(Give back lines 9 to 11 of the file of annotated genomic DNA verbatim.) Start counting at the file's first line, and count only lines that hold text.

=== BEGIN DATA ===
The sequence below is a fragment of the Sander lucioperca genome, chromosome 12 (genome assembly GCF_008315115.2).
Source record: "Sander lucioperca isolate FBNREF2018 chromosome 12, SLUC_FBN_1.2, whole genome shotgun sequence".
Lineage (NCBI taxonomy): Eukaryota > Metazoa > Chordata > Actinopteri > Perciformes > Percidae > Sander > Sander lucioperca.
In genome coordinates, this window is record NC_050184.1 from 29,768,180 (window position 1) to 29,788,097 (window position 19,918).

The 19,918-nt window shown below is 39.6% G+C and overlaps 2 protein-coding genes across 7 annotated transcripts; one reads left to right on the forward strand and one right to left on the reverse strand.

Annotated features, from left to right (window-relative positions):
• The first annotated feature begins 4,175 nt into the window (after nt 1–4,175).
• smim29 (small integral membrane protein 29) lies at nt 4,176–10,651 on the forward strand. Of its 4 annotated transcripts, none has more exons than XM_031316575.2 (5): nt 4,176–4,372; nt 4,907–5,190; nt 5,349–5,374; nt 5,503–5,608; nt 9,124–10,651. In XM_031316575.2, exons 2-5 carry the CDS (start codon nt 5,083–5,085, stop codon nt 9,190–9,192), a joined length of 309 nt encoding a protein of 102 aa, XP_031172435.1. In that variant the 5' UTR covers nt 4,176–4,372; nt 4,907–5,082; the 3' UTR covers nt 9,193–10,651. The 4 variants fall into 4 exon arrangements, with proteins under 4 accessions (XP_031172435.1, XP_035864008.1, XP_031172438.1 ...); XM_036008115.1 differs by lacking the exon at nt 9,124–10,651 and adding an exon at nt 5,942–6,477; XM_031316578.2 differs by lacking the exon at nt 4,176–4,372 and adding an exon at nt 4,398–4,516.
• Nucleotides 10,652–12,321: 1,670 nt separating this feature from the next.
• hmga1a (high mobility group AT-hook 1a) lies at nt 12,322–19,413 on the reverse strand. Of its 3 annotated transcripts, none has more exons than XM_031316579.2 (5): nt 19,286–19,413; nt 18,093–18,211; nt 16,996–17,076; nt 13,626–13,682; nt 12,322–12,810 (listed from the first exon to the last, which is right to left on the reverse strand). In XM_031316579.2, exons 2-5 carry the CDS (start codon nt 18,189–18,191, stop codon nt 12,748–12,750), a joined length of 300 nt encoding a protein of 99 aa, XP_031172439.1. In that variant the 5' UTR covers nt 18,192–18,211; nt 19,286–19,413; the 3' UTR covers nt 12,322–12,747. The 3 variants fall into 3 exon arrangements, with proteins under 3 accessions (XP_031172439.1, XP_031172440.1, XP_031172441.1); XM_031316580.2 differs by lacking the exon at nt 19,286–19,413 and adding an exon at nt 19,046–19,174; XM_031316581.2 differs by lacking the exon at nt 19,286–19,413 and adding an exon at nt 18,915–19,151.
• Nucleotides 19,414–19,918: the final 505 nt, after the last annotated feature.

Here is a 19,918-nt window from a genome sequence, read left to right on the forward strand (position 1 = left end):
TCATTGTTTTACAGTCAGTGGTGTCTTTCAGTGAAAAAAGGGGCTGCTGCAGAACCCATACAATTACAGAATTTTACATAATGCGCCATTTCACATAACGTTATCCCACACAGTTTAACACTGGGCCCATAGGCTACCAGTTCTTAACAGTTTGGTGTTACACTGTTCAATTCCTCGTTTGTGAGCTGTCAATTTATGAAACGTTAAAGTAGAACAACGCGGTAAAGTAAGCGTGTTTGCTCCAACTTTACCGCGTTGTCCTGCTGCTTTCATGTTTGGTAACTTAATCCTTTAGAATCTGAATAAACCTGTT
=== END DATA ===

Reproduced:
• Nucleotides 10,652–12,321: 1,670 nt separating this feature from the next.
• hmga1a (high mobility group AT-hook 1a) lies at nt 12,322–19,413 on the reverse strand. Of its 3 annotated transcripts, none has more exons than XM_031316579.2 (5): nt 19,286–19,413; nt 18,093–18,211; nt 16,996–17,076; nt 13,626–13,682; nt 12,322–12,810 (listed from the first exon to the last, which is right to left on the reverse strand). In XM_031316579.2, exons 2-5 carry the CDS (start codon nt 18,189–18,191, stop codon nt 12,748–12,750), a joined length of 300 nt encoding a protein of 99 aa, XP_031172439.1. In that variant the 5' UTR covers nt 18,192–18,211; nt 19,286–19,413; the 3' UTR covers nt 12,322–12,747. The 3 variants fall into 3 exon arrangements, with proteins under 3 accessions (XP_031172439.1, XP_031172440.1, XP_031172441.1); XM_031316580.2 differs by lacking the exon at nt 19,286–19,413 and adding an exon at nt 19,046–19,174; XM_031316581.2 differs by lacking the exon at nt 19,286–19,413 and adding an exon at nt 18,915–19,151.
• Nucleotides 19,414–19,918: the final 505 nt, after the last annotated feature.